-----Original Message-----
From: gumstix-users-admin@lists.sourceforge.net [mailto:gumstix-users-admin@lists.sourceforge.net] On Behalf Of Klemmack, Johann
Sent: Wednesday, March 10, 2004 9:12 AM
To: gumstix-users@lists.sourceforge.net
Subject: RE: [Gumstix-users] CF/PCMCIA

My alternative for providing support for CF wouldn't require that the port itself be on the board itself, just that the 50-odd pins be readily exposed.  I haven't gotten a Gumstix board yet, and the best pictures are still fairly small, so I don't know how feasible it would be to add a compact pin header. It seems like you already have about 20 pins exposed for SD/MMC, I2C, and the UARTS, so perhaps you have a compact pin header designed that could be extended.  Then the task becomes designing a daughterboard, and I have absolutely no problem with that.

[WGK >] The CF/PCMCIA interface requires bus access which we did not pinout.
Are there any 802.11 solutions that would work with 10baseT implementations you're considering?  The only ones I know of are things like the Linksys Wireless bridge and that would add too much in terms of power and bulk.
[WGK >] We're concentrating on ethernet right now; but have seen some standalone serial-WiFi boxes that may be stop-gaps.
[WGK >]  I haven't tried any yet. 
To my knowledge, Bluetooth doesn't support the concept of "access points", so you have to be in range of the bluetooth host.  With WiFi, you can have multiple access points that your device connects to as you move it around.  Please correct me if I'm wrong.  I'm a big advocate of 802.11 because it has a higher range and is a still growing technology.  There have been some that say death-bell for Bluetooth has been sounded.
[WGK >] I would say that, now that Apple and many cell-phone vendors support bluetooth, to sound the death-knell would be premature.
[WGK >] It is steadily gaining market share as the cost of implementation is driven down.
I've done some serious hunting for SDIO linux wireless drivers, but there doesn't seem to be anyone even looking into it.  Sychip seems to be pretty close-mouthed about their implementation, so it seems fair to assume that no SD WiFi linux drivers will be available in the foreseeable future.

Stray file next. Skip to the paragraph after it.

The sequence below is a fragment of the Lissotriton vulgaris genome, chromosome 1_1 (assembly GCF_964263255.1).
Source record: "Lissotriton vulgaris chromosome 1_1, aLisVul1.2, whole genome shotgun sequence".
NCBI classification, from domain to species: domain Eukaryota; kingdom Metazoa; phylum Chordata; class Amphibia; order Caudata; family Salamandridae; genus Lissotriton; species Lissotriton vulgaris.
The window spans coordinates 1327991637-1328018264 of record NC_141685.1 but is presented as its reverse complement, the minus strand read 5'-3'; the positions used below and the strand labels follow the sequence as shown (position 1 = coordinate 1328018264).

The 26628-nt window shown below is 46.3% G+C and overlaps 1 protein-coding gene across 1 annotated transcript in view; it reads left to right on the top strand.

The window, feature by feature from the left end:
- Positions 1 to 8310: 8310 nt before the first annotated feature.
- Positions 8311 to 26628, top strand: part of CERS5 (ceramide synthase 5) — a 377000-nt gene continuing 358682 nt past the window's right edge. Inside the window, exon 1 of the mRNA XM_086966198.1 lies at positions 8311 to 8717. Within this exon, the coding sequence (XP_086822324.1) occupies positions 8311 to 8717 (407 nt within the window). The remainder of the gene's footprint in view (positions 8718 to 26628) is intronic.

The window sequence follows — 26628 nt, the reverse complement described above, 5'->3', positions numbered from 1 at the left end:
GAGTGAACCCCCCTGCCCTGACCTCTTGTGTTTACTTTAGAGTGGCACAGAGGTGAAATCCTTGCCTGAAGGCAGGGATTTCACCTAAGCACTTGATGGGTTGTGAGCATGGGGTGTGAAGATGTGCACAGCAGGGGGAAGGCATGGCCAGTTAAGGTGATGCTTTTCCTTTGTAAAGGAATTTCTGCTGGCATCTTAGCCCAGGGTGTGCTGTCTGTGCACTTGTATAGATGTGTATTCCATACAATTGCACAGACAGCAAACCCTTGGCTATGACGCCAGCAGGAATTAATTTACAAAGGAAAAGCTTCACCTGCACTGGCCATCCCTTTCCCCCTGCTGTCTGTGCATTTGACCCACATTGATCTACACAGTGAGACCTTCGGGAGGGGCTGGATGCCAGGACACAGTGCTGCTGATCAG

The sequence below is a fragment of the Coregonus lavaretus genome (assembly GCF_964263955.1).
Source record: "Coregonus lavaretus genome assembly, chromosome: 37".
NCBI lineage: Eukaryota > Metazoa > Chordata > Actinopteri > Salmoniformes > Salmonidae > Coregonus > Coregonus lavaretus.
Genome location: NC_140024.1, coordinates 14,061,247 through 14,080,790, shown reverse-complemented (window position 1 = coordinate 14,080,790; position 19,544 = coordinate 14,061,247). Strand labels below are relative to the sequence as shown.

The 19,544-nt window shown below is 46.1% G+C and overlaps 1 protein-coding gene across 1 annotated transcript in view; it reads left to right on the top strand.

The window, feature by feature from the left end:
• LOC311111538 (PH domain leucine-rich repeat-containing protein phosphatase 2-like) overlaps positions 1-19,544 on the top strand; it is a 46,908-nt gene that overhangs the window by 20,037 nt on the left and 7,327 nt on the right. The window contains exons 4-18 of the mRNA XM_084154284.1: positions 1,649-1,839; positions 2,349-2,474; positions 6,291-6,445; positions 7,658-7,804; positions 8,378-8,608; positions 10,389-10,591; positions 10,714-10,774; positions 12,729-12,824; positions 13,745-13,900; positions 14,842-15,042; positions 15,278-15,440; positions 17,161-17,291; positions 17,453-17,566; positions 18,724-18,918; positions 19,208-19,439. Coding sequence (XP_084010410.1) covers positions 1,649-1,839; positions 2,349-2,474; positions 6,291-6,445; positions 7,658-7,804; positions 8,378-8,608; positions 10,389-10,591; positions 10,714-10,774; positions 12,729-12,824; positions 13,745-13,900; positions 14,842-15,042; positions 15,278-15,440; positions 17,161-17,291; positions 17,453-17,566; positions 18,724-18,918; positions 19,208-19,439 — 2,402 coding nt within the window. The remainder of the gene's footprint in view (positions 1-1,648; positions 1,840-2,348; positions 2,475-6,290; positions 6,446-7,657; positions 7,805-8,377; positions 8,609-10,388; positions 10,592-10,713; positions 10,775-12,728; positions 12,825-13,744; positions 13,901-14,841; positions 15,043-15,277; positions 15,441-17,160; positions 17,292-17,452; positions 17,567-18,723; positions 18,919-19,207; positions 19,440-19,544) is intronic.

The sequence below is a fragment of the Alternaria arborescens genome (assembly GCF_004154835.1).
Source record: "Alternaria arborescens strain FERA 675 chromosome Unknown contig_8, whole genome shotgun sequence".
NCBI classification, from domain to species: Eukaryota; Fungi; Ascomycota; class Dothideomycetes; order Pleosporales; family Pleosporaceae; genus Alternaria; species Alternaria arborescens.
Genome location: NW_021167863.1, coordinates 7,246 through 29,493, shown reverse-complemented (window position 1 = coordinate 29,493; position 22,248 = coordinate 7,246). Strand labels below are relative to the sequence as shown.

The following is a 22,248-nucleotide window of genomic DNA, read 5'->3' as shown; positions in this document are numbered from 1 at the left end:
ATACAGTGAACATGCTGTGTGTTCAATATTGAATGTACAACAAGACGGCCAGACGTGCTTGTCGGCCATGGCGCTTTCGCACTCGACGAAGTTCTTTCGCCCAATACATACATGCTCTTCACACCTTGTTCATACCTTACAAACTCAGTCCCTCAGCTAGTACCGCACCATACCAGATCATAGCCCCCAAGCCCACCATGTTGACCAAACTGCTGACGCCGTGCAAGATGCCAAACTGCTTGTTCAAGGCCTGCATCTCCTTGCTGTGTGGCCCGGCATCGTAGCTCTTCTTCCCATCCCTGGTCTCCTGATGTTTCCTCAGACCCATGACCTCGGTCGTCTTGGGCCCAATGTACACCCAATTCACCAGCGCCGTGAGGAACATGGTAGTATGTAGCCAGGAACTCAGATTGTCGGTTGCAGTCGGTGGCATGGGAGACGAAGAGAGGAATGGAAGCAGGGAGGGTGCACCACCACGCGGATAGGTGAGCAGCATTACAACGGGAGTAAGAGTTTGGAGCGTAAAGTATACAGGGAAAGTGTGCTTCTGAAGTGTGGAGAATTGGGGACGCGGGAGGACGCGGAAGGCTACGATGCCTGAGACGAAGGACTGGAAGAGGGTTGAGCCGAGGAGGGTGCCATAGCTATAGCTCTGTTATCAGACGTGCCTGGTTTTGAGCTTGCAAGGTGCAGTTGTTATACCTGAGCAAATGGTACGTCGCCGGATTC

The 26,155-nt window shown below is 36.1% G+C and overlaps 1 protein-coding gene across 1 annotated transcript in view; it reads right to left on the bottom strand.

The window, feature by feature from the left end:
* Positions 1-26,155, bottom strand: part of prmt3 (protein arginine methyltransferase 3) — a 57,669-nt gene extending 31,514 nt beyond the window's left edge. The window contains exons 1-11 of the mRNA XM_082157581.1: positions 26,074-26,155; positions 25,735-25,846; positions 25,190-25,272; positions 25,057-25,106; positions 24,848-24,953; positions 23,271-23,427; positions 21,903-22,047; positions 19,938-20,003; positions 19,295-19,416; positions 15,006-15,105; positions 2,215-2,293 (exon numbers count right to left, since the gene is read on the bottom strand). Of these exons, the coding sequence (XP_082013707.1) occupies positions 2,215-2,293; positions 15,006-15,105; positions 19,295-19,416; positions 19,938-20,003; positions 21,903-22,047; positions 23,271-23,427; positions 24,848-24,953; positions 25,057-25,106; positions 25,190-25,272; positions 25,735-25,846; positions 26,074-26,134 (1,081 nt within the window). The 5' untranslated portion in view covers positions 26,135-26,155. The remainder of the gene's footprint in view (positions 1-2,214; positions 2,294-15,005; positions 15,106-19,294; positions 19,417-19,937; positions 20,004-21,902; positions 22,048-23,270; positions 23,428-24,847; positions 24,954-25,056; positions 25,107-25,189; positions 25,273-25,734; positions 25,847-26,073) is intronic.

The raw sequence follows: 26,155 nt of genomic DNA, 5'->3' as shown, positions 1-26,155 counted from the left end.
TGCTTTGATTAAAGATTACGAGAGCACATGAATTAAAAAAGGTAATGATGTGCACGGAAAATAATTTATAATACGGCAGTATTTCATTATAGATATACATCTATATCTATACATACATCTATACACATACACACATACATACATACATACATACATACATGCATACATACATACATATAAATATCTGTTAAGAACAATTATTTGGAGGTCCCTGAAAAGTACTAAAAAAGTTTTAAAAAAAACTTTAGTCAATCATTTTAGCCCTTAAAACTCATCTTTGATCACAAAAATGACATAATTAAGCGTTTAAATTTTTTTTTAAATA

Thanks again,
-----Original Message-----
From: gumstix-users-admin@lists.sourceforge.net [mailto:gumstix-users-admin@lists.sourceforge.net] On Behalf Of Gordon Kruberg
Sent: Wednesday, March 10, 2004 10:19 AM
To: gumstix-users@lists.sourceforge.net
Subject: RE: [Gumstix-users] CF/PCMCIA

we are loooking at 2 alternatives to get to 10baseT:  SPI and USB client.
There are known solutions for both and I'm deciding.
see klsi.com and the TINI SPI-Ethernet interface.
the reason we didn't do it on board is for space and power: the CF slot is almost bigger than the board.  we elected to go with Bluetooth instead.  It's just not ready for release yet.
-----Original Message-----
From: gumstix-users-admin@lists.sourceforge.net [mailto:gumstix-users-admin@lists.sourceforge.net] On Behalf Of Klemmack, Johann
Sent: Wednesday, March 10, 2004 7:13 AM
To: gumstix-users@lists.sourceforge.net
Subject: [Gumstix-users] CF/PCMCIA

My main intent is to support wireless in some form, ideally 802.11, with a Gumstix borad.  That being said, since there are currently no Linux supported SDIO wireless WLAN cards, and USB is out, I've been looking at alternatives.
It looks like the PXA255 architecture supports CompactFlash/PCMCIA with no additional hardware needed (aside from the port).  Was your decision to limit this functionality due to space concerns (obviously the CF port won't fit on the Gumstix board), or for other technical reasons?
Would it be feasible to create a Gumsitx with those ports exposed, or a daugher board to support the approprate pins?
For my application, the power-draw isn't a big concern, but wireless range and overall system cost is a big factor.  That eliminates (perhaps) bluetooth and other wireless solutions like "wireless RS2332" (see http://www.abacom-tech.com/downloads.htm).
I really like the (elsewise) low power draw of the Gumstix board, the fact that its a SBC with such an itty bitty form factor, and you're adding linux support from the get-go.